Mike Kope's Address at "Breakthrough Philanthropy"
Last night, Peter Thiel hosted "Breakthrough Philanthropy", a dinner and presentation event showcasing eight non-profit organizations focused upon game-changing approaches to their fields. It was a wonderful opportunity for us to convey our message to a large group of entrepreneurs and philanthropists interested in the genuinely transformative. Our thanks to the Thiel Foundation, and the Seasteading Institute, for their efforts in creating that event. A video of my remarks from the presentation is available on the Thiel Foundation's YouTube channel. Here is the text of those remarks.
Good evening. A man by the name of Frank Fenner died two weeks ago. He was 95 years old. Professor Fenner was at one time the Chairman of a W.H.O. Global Commission, and thirty years ago this Spring he was the man who had the honor of declaring that smallpox had been eradicated from the planet.
It was 25 years before that when Dr. Thomas Francis stood up at the University of Michigan to announce that the Salk polio vaccine was “safe, effective and potent.” Just to remind you of the impact of that – Voice of America reported that day that church bells were ringing across the country before he left the podium.
We’ve gotten very good at conquering infectious diseases. None of you will suffer from polio, or smallpox, or, likely, measles or diptheria. But the truth is, we haven’t extended that kind of success to the problems of aging. You will know someone suffering from cancer, from Alzheimer’s, from Parkinson’s disease. We haven’t yet eradicated a single, major age-related disease. This is despite great advances in therapeutics, despite trillions in research underway around the globe, and despite the brightest minds working in an entire, thirty year long biotech revolution.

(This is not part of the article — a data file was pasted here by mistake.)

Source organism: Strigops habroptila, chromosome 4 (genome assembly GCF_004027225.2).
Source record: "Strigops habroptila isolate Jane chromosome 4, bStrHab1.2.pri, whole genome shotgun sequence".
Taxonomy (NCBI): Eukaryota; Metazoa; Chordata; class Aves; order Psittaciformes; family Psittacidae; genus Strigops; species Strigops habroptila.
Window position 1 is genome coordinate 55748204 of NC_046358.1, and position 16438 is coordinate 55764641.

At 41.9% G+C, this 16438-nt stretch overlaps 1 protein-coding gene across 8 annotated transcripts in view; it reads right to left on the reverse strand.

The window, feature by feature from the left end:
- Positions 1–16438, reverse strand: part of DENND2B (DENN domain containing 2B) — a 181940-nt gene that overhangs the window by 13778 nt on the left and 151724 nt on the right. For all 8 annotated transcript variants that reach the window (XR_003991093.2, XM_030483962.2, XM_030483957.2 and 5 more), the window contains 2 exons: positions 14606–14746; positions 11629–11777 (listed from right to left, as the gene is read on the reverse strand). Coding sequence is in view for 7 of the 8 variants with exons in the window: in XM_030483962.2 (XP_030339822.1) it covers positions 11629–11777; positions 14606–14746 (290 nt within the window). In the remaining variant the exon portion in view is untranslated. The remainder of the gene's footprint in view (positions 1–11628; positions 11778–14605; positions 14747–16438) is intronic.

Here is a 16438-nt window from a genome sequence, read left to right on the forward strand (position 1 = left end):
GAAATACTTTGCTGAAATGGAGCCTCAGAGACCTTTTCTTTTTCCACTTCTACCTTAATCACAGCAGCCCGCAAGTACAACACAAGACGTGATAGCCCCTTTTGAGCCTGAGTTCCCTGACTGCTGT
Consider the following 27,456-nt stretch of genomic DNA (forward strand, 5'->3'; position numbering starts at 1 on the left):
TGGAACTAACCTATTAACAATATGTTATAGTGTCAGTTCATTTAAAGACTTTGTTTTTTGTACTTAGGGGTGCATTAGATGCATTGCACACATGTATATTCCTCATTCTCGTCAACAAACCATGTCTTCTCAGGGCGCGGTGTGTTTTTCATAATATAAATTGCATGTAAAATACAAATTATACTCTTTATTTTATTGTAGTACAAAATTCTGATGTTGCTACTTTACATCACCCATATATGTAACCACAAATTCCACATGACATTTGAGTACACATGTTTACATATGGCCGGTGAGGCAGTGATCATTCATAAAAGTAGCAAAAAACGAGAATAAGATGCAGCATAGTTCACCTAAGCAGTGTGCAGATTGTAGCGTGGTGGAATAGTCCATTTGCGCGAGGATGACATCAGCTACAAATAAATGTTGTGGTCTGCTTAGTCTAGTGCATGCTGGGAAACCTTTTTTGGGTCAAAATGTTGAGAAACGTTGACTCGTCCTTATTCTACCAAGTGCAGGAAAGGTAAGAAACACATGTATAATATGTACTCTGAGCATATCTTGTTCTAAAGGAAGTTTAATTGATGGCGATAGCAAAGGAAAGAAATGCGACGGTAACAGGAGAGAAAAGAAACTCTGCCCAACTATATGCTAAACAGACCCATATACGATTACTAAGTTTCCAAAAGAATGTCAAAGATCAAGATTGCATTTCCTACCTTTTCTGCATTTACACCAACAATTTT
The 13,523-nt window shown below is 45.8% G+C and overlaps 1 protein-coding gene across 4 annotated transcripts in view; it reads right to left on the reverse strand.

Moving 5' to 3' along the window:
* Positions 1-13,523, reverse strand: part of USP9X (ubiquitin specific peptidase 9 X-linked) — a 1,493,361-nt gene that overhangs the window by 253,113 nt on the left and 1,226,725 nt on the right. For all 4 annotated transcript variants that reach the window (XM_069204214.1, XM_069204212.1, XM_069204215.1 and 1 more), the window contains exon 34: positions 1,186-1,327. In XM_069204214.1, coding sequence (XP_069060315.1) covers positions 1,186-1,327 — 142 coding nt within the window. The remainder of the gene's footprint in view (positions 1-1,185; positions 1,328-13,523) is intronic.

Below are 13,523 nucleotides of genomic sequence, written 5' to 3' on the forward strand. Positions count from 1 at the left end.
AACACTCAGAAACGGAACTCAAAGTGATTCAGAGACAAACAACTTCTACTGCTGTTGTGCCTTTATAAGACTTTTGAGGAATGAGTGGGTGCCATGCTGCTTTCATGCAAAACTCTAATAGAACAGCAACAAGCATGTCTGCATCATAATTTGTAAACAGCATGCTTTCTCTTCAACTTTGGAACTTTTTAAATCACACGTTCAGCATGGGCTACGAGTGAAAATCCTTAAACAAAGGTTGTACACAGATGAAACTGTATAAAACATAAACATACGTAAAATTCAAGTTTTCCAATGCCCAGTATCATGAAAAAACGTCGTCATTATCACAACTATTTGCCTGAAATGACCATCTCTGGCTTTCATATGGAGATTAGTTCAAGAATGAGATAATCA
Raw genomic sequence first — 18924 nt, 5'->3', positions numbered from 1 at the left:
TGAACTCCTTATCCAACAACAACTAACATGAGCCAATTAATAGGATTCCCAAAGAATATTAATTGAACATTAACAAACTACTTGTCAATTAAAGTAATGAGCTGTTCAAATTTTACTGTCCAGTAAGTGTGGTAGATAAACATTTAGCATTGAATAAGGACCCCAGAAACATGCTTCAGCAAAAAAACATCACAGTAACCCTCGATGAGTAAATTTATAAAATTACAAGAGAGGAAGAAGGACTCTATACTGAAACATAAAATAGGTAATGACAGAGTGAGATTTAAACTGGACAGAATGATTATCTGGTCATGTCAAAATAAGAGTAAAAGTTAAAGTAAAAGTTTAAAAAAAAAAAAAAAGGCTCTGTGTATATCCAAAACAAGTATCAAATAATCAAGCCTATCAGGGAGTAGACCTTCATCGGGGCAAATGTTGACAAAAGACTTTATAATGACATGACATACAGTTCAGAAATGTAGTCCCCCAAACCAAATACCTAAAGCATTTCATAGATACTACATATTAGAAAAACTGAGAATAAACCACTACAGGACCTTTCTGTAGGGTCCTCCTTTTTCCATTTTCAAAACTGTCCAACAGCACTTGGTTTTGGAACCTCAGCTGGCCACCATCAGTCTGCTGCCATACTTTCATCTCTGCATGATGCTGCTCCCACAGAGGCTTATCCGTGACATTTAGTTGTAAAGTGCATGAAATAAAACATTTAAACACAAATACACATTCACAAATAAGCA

Ten years ago, our CSO Aubrey de Grey first suggested … a slightly different revolution. His core idea was a damage repair model called SENS, and a recognition of a simple problem: when medical science focuses upon disease – when we wait for disease to develop – then what we learn is how to chase the pathology – and we haven’t gotten very good at that. But if we look instead at the damage building up as a result of the normal metabolism of being alive, then we can learn to repair that damage before those deadly pathologies develop.
That’s it; that’s all that SENS means: it’s a model that steps away from the expensive and tangled ‘pathology chase’ and focuses instead upon identifying, addressing and removing the damage that is building up inside you; the damage that will eventually cause disease.
It’s a simple statement, but it suggests a complex task. For this revolution to succeed we need to move this way of thinking into the mainstream of medicine. We need to create a new biotech industry. That’s why we created SENS Foundation: to be a credible catalyst for change; to be a public research and outreach organization devoted to the creation of a new field, rejuvenation biotechnology.
The groundwork has been laid. Peter Thiel and other early supporters allowed a handful of visionary researchers to take the first steps in this field a few short years ago. They are now being joined by an increasing number of individuals who believe in the Foundation and its mission.
And, because of that, 2010 has been a big year for us. We’ve expanded our research center in Mountain View. We’ve added new research programs, and we’ve added several new collaborating institutions. Our lysosomal research program, especially, has made great progress in addressing macular degeneration and heart disease. Our Academic Initiative is growing the next generation of researchers. All of these activities are generating quality, peer-reviewed publications.
2011 promises to be bigger still. We have everything in place for ten further important projects, and, if we are successful in fundraising, by mid-2011 we’ll be pursuing at least one research program in every currently recognized category of metabolic damage. What we’re most proud of, though, is that our projects are capturing the imaginations of top tier collaborators in biotech and regenerative medicine. Discussions are underway for a center of excellence at Cambridge University, and at last month’s TEDMED conference, in a joint statement with Wake Forest University, we announced a collaboration with their world-renowned Institute for Regenerative Medicine.
And just before I came on stage, I was told that I could announce that one of the philanthropists who we invited tonight, Jason Hope, has offered a half a million dollars to support these programs. Thank you Jason.
We are attracting serious attention from the mainstream medical science community – and that’s exactly what we’re trying to achieve.
A man by the name of Frank Fenner died two weeks ago. He was only 95 years old. Medicine hasn’t eradicated a single, major age-related disease … yet … . You can help SENS Foundation change that. Thank you.